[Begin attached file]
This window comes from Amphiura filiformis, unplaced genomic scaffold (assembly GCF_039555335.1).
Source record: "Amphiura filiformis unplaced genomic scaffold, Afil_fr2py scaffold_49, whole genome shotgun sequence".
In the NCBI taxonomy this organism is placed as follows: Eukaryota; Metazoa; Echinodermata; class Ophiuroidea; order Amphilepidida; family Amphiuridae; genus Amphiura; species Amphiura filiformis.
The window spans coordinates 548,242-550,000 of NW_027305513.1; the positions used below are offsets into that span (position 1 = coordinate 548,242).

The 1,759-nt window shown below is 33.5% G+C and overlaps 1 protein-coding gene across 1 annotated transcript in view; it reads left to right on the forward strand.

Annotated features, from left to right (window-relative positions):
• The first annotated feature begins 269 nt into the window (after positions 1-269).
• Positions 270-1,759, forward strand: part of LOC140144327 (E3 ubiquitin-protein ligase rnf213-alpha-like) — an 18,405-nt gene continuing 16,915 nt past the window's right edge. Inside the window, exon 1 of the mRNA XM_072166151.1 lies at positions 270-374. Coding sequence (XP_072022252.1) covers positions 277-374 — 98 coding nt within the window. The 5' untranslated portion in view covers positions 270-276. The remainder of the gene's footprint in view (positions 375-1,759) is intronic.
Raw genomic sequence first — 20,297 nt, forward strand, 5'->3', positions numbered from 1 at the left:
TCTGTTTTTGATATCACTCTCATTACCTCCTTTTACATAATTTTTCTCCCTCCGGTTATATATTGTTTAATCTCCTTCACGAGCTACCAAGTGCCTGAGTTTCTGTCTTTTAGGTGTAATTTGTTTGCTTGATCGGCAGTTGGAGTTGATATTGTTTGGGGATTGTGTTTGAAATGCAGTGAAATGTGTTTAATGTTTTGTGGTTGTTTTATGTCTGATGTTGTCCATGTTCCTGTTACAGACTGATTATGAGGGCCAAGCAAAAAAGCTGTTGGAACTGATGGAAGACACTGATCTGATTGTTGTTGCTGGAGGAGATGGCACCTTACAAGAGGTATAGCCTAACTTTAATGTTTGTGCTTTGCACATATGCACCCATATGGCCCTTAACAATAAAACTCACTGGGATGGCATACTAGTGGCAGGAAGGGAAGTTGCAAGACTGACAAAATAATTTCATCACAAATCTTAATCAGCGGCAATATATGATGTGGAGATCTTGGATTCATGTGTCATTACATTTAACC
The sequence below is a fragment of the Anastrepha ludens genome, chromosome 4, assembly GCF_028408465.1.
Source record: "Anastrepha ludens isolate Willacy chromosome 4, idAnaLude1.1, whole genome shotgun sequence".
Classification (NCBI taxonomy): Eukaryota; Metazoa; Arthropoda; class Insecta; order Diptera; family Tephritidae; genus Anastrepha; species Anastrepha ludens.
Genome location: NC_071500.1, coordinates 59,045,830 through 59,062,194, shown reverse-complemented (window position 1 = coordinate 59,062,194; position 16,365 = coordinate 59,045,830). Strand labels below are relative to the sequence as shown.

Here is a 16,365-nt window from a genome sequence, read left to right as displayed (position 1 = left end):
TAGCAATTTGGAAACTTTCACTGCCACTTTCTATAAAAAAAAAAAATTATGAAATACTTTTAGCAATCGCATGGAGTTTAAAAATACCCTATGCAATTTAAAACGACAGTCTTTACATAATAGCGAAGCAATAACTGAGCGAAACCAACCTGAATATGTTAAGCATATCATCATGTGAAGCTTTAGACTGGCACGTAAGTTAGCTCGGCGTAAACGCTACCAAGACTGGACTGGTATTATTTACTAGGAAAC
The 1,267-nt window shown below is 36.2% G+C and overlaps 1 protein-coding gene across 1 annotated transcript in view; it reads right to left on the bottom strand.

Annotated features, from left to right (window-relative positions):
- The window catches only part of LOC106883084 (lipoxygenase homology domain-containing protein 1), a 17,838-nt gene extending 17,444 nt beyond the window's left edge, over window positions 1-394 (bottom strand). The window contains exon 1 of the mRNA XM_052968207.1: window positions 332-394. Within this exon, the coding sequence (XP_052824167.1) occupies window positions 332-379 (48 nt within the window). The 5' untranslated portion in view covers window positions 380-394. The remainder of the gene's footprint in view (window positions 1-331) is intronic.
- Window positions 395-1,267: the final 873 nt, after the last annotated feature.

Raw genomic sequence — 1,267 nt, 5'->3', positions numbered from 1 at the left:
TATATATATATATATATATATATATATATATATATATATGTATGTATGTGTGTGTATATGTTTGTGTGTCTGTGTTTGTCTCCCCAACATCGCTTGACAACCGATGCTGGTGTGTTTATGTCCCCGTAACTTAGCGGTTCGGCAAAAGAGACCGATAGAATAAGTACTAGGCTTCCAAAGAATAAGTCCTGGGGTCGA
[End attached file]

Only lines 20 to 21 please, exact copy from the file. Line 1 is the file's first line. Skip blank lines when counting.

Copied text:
- Window positions 395-1,267: the final 873 nt, after the last annotated feature.

Raw genomic sequence — 1,267 nt, 5'->3', positions numbered from 1 at the left: